I love involving nature in any activity we do. It is so important and beneficial to take time out of our busy lives and just be in nature so go ahead and take a nature walk to gather materials. It can be in your garden, around your neighbourhood or even drive somewhere and make a small trip out of it. Take your time to talk about colors, plants, the different textures or sounds in nature. You can make a game out of it by asking your kids to find certain materials. Preschoolers love searching for things, for example:
Can you find something red?
Can you find something soft?
3. Fill the eggshells with natural materials and water
Bring the egg carton out with all the empty eggshells. Have your kids fill them with the natural materials you collected. At this point you can just let them do their thing or you can guide the activity a bit and sneak in some STEM skills. For example, have them sort the different materials using different senses and see what happens:
Use your eyes to sort by color or type of flower
Try using your nose to sort by smell
Use your hands to sort by touch (soft/rough)
Once all the eggshells are full have your kids pour some water into them and place the egg carton with your nature eggs in the freezer. Time to ask some questions and explore concepts:
What do you think will happen?
Explore the different concepts of liquid/solid, freeze/melt, cold/hot, water/ice and develop their vocabulary. This can be done by just talking about the subjects
If you are doing this with older kids you can make a before and after chart with this vocabulary
4. Prepare a hands-on exploration station
Once the water has frozen, set up a space for exploration and play. Have a bowl of warm water to help peel the eggs (we found that it was difficult to peel the eggs right out of the freezer so we used warm water to melt the ice a bit and make it easier to peel the eggs). Let them explore and make observations. Ask questions and use these observations to explain concepts if you wish. For example:
What happens when you put the frozen nature eggs in the water?
Can you see anything happening to the ice?
What happens to the natural materials?
What happens to the temperature of the bowl of water?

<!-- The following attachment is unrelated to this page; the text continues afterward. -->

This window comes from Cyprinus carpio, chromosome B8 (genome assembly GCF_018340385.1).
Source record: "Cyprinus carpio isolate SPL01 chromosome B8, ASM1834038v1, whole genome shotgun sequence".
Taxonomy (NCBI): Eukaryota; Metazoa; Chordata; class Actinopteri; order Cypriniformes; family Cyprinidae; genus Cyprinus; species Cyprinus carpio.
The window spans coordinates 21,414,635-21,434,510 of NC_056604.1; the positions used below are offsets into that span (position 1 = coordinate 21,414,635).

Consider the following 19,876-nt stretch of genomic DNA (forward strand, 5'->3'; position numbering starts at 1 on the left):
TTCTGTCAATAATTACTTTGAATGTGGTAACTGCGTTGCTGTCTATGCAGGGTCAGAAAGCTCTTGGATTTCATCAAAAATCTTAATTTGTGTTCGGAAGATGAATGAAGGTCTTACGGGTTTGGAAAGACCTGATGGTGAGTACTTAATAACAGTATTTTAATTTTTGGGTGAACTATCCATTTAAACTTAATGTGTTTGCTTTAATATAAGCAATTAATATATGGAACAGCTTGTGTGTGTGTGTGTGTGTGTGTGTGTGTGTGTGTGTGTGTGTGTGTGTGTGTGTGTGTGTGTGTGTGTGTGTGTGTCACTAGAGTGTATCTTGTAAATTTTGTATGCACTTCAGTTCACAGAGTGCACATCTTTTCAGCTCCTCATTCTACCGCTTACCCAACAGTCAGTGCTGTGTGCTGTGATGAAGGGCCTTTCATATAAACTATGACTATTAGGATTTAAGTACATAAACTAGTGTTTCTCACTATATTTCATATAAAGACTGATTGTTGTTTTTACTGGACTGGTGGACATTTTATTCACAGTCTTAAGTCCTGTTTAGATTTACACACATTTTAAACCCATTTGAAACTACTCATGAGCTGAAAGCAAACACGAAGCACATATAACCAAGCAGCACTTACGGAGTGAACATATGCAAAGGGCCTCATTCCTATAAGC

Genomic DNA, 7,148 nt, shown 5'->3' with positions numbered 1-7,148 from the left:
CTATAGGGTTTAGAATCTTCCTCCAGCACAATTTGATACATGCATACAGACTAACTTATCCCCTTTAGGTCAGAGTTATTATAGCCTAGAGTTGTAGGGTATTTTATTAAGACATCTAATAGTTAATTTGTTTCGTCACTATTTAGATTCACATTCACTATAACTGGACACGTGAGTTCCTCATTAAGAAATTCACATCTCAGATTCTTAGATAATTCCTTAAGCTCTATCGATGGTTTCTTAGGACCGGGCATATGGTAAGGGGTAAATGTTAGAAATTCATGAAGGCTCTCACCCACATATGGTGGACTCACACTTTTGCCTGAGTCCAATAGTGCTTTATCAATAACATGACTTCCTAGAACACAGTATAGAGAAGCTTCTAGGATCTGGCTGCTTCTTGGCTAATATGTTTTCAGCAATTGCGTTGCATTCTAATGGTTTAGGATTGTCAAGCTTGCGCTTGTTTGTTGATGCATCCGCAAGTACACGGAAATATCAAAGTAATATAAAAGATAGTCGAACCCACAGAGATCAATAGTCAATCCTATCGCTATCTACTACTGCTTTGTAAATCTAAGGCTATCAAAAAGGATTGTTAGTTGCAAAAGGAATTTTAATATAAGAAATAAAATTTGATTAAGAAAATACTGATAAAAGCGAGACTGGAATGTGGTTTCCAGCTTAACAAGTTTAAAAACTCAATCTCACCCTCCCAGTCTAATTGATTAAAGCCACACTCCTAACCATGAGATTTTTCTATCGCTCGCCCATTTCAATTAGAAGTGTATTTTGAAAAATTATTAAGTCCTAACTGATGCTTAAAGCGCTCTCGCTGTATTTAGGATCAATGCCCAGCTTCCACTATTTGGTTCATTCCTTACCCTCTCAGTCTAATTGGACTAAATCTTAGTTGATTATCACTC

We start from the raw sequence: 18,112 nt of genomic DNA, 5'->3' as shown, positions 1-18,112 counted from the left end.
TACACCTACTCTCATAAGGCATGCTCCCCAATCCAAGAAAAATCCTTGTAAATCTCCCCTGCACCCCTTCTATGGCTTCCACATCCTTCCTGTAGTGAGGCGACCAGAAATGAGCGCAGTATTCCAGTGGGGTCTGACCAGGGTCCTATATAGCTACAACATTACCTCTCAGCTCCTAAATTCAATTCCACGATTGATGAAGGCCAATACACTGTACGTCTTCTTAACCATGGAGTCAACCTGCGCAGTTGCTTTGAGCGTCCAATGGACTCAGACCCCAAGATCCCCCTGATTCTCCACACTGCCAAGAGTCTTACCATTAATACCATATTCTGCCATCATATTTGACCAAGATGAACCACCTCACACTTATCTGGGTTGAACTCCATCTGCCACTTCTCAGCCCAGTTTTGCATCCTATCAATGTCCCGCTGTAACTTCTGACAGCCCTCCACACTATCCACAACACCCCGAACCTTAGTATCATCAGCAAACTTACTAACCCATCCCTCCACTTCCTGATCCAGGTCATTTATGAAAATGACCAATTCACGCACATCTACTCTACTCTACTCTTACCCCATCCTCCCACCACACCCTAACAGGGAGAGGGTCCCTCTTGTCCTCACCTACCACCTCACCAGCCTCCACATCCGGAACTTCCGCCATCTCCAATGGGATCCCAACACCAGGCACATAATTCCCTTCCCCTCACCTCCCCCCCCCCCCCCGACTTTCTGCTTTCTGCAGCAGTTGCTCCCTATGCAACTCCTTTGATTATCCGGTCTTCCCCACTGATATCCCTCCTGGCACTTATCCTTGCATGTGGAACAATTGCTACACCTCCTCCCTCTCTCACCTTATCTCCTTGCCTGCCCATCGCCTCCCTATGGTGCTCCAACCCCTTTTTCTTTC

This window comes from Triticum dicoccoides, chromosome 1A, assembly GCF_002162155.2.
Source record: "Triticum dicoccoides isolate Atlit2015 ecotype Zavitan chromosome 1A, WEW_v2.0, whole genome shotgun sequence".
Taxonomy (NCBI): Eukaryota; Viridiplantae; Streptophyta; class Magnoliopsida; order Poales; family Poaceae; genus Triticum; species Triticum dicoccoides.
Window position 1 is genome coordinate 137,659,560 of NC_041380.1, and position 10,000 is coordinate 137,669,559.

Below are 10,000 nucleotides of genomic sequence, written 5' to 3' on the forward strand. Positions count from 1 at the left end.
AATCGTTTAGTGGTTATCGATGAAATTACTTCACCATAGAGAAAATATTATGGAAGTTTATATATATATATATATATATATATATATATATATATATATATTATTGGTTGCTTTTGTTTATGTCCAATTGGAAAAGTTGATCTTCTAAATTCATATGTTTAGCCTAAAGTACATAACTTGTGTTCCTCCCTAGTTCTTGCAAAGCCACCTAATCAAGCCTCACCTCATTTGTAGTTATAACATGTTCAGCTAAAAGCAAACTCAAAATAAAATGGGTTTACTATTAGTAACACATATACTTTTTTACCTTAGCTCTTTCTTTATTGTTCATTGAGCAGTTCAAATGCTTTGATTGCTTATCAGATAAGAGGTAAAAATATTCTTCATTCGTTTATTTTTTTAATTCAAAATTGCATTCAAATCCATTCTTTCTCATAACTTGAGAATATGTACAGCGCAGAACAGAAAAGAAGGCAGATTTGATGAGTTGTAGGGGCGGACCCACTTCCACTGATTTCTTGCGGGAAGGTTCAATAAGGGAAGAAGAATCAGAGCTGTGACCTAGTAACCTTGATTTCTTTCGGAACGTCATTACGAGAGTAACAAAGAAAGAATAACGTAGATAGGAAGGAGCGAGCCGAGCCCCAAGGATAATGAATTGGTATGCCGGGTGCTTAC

My 3-year-old daughter observed that the ice floated and got smaller! Great scientific observation and great invitation to talk about what is happening, why the ice was getting smaller. Keep playing and exploring as long as your kids are happy and entertained. My kid went on to prepare flower soup for everyone, she put all the frozen nature eggs in the bowl, added water and mixed it all until the ice disappeared and only the natural materials were left. It was pretty cool! So just play and experiment with what you have at hand and have fun with your kids.
To finish off I will leave you with a summary of STEM concepts that you can use throughout these hands-on activities for preschoolers.
STEM Concepts and Skills:
Collecting, sorting, categorizing and observing
States of matter: liquid/solid water/ice
Change of state: freeze/melt
Problem solving: how can you get the flowers out of the ice?
Thinking and reflecting on why things happen: a lot happens in this simple hands-on project and it is simple enough for children to start observing and making conclusions by themselves so keep asking open-ended questions that start with why do you think…? Or what do you see…? Or what happens…? and watch how their little brains work.
Hope to have inspired some hands-on fun you can do with your preschooler.
Learning new things while using your senses helps create a stronger connection to the concepts you are learning. By involving different senses during an educational experience we help our kids learn in a more engaging way. We also help deepen the knowledge they acquire through the experience. This multisensory learning activity aims to teach children about different materials through less-used senses such as hearing and touch. It is a great activity for parents and/or teachers to introduce or reinforce the topic of materials.